Channeling his best, sarcastic voice, DeFazio rejected those suggestions. He pointed out that the United States imposed a transaction tax between 1914 and 1966. Moreover, the tax was doubled during the Great Depression yet the Stock Market and the economy thrived… [emphasis added]

Inserted from <Common Dreams>

Since Geithner is the Obama administration, where Wall Street is concerned, his statement means only that he does not want his cronies to have to pay.  His objection that  common people who own and invest in stocks will be hurt by this is a lie.  DeFazio’s exemptions exclude virtually all but professional investors.  I support DeFazio’s bill.  It’s time that these Wall Street beneficiaries of Bush/GOP/Geithner socialism for the rich be made to pay so dearly, that they’ll be calling Larry Craig for stance-widening lessons.  It’s also time for Obama to fire Geithner.


Infidel753 said...

Calls for Tax on Wall Street Speculators

I was hoping for something more along the lines of flogging, but DeFazio's idea has merit.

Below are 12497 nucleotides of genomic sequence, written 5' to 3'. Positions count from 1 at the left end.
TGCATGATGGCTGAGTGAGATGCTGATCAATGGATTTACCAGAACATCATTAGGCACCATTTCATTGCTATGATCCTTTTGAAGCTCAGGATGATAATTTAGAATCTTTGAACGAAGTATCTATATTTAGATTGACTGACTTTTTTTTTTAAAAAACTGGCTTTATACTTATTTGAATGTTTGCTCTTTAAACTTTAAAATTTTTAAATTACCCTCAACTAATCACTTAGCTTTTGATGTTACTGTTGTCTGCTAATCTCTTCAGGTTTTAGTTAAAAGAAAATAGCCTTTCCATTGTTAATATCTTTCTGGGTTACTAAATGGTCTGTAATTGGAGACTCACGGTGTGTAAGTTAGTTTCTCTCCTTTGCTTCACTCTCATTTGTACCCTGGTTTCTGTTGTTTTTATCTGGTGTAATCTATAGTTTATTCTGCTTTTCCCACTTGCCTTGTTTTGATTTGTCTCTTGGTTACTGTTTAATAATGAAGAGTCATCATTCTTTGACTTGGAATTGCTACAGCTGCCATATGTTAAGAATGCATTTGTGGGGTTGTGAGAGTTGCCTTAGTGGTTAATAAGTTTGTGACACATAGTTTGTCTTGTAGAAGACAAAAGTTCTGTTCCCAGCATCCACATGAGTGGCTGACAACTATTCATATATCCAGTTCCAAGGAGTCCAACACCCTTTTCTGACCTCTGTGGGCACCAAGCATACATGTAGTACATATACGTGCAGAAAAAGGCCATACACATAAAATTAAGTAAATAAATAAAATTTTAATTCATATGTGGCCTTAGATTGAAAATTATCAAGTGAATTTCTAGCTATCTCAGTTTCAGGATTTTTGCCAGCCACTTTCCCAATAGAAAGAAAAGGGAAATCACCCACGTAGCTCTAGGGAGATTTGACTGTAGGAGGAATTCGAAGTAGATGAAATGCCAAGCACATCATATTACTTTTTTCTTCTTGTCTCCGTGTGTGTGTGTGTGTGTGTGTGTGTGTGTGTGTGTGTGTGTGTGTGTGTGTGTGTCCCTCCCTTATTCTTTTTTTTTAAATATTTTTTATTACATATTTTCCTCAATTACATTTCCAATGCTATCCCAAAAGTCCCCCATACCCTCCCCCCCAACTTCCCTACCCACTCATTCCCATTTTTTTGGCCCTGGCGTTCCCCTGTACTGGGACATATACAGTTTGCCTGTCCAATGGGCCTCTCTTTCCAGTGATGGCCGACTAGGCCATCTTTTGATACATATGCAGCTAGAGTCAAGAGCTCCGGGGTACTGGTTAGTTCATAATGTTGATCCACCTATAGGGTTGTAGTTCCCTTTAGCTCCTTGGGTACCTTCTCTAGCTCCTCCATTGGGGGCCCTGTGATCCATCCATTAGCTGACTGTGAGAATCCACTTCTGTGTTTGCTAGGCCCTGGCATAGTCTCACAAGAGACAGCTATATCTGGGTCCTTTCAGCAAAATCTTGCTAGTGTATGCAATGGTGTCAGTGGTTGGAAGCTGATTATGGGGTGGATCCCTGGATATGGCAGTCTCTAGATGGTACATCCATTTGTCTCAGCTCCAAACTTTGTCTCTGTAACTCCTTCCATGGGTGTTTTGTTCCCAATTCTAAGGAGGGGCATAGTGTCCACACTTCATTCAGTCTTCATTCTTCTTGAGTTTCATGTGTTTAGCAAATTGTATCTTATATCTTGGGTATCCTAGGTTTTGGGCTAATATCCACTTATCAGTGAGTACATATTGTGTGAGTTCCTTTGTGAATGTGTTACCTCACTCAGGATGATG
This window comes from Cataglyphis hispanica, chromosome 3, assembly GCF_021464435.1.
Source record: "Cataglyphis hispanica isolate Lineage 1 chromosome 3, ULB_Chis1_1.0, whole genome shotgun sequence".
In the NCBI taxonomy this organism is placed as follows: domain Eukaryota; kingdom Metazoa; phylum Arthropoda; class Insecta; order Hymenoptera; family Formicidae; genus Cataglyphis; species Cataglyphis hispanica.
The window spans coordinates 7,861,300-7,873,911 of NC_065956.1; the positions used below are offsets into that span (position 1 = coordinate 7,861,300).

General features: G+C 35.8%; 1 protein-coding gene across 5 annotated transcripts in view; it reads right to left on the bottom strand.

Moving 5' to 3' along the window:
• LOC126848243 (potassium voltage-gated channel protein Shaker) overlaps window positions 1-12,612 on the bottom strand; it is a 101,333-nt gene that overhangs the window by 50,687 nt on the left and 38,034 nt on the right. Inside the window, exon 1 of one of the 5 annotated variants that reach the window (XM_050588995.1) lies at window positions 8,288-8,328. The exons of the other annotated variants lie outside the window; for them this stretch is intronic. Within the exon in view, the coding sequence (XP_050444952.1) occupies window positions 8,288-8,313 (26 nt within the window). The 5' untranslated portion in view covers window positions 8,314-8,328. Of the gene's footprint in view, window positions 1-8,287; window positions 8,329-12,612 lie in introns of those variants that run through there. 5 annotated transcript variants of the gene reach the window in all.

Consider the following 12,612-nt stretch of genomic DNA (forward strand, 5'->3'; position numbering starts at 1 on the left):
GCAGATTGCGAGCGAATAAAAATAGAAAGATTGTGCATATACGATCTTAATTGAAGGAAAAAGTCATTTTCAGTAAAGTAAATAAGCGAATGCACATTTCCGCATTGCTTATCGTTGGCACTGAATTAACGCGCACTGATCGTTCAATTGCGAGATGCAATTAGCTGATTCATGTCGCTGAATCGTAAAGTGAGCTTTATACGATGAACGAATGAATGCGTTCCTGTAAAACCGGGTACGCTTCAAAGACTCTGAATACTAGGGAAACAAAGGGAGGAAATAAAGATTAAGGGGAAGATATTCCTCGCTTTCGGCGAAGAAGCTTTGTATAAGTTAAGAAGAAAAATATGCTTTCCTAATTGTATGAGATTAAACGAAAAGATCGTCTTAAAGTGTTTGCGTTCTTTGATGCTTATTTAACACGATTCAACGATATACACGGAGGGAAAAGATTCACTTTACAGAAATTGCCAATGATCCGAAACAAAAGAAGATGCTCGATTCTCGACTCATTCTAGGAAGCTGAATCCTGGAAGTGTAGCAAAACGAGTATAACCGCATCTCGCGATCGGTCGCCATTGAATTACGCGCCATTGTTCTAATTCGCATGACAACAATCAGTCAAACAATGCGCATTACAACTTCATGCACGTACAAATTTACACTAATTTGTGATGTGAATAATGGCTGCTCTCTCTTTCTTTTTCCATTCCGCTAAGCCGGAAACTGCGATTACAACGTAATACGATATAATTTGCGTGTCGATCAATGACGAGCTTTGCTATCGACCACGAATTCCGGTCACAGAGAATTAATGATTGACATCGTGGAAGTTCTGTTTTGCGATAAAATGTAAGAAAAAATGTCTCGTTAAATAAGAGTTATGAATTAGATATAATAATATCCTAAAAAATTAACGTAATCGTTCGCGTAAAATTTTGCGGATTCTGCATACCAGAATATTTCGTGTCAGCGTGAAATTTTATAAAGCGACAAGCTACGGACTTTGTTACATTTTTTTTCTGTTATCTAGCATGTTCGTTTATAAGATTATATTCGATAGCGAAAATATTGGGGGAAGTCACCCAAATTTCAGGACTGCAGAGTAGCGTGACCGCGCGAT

The real problem with financial-transaction taxes is that, in the online age, it's easy to move such transactions from one venue to another. If they are taxed in New York, a lot of the activity will move to London or Tokyo or whatever, the government will collect less revenue than expected, and Wall Street's business will slump. I'm not sure how big of a problem this really is, but I do know that years ago a proposed stock-transaction tax was defeated in San Francisco because of this objection. It might be necessary to get the coopoeration of other countries to make it work.

Randal Graves said...

Must be all that pot that Bill Walton sells. ;-)

Infidel753 said...

PS Great pic.

TomCat said...

Infidel, I founmd it this morning. It's not an original. Your point is well taken, and I don't have a ready soultion.

LOL, Randal!

Hill said...

LOVE the pic!

DeFazio's proposal is DOA.

His heart is in the right place, but the Corporati$t$ will never allow it.

Lisa G. said...

I think there is a need for this kind of tax. Most of the business, worldwide is done in NY, especially the NYSE. It would be a real pain in the ass for companies to register on other exchanges to avoid this tax. Plus it is soooo small. Quit your whining and suck it up already!